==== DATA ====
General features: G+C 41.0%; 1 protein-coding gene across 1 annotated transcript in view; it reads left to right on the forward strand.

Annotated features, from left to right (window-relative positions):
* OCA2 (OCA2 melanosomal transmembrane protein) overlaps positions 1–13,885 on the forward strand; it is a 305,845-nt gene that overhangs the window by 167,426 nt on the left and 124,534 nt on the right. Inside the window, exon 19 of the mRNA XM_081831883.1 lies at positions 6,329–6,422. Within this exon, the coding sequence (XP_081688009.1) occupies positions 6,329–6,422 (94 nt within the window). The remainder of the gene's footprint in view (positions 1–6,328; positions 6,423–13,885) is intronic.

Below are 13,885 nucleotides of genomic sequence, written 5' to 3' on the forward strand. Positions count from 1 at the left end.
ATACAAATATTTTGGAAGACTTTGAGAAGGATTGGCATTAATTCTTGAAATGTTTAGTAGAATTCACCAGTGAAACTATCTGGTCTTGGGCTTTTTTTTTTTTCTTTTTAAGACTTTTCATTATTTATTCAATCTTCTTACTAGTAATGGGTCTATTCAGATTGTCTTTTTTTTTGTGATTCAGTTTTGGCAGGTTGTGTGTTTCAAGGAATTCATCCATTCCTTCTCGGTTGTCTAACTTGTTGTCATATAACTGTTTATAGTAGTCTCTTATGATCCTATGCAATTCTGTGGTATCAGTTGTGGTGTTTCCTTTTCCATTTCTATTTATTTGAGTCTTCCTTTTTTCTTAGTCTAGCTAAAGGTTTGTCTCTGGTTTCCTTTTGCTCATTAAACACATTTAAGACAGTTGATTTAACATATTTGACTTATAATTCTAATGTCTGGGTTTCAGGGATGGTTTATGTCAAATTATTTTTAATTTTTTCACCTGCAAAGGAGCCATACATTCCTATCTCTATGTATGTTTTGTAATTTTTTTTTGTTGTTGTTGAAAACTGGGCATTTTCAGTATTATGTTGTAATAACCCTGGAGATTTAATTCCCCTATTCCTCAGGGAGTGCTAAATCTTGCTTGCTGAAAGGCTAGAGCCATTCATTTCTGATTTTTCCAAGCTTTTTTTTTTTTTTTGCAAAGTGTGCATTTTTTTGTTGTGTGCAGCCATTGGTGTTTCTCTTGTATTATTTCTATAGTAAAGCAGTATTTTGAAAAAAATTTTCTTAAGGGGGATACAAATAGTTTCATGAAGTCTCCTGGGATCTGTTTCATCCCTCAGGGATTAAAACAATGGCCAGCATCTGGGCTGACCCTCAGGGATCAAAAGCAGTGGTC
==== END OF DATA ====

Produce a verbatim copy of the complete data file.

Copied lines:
General features: G+C 41.0%; 1 protein-coding gene across 1 annotated transcript in view; it reads left to right on the forward strand.

Annotated features, from left to right (window-relative positions):
* OCA2 (OCA2 melanosomal transmembrane protein) overlaps positions 1–13,885 on the forward strand; it is a 305,845-nt gene that overhangs the window by 167,426 nt on the left and 124,534 nt on the right. Inside the window, exon 19 of the mRNA XM_081831883.1 lies at positions 6,329–6,422. Within this exon, the coding sequence (XP_081688009.1) occupies positions 6,329–6,422 (94 nt within the window). The remainder of the gene's footprint in view (positions 1–6,328; positions 6,423–13,885) is intronic.

Below are 13,885 nucleotides of genomic sequence, written 5' to 3' on the forward strand. Positions count from 1 at the left end.
ATACAAATATTTTGGAAGACTTTGAGAAGGATTGGCATTAATTCTTGAAATGTTTAGTAGAATTCACCAGTGAAACTATCTGGTCTTGGGCTTTTTTTTTTTTCTTTTTAAGACTTTTCATTATTTATTCAATCTTCTTACTAGTAATGGGTCTATTCAGATTGTCTTTTTTTTTGTGATTCAGTTTTGGCAGGTTGTGTGTTTCAAGGAATTCATCCATTCCTTCTCGGTTGTCTAACTTGTTGTCATATAACTGTTTATAGTAGTCTCTTATGATCCTATGCAATTCTGTGGTATCAGTTGTGGTGTTTCCTTTTCCATTTCTATTTATTTGAGTCTTCCTTTTTTCTTAGTCTAGCTAAAGGTTTGTCTCTGGTTTCCTTTTGCTCATTAAACACATTTAAGACAGTTGATTTAACATATTTGACTTATAATTCTAATGTCTGGGTTTCAGGGATGGTTTATGTCAAATTATTTTTAATTTTTTCACCTGCAAAGGAGCCATACATTCCTATCTCTATGTATGTTTTGTAATTTTTTTTTGTTGTTGTTGAAAACTGGGCATTTTCAGTATTATGTTGTAATAACCCTGGAGATTTAATTCCCCTATTCCTCAGGGAGTGCTAAATCTTGCTTGCTGAAAGGCTAGAGCCATTCATTTCTGATTTTTCCAAGCTTTTTTTTTTTTTTTGCAAAGTGTGCATTTTTTTGTTGTGTGCAGCCATTGGTGTTTCTCTTGTATTATTTCTATAGTAAAGCAGTATTTTGAAAAAAATTTTCTTAAGGGGGATACAAATAGTTTCATGAAGTCTCCTGGGATCTGTTTCATCCCTCAGGGATTAAAACAATGGCCAGCATCTGGGCTGACCCTCAGGGATCAAAAGCAGTGGTC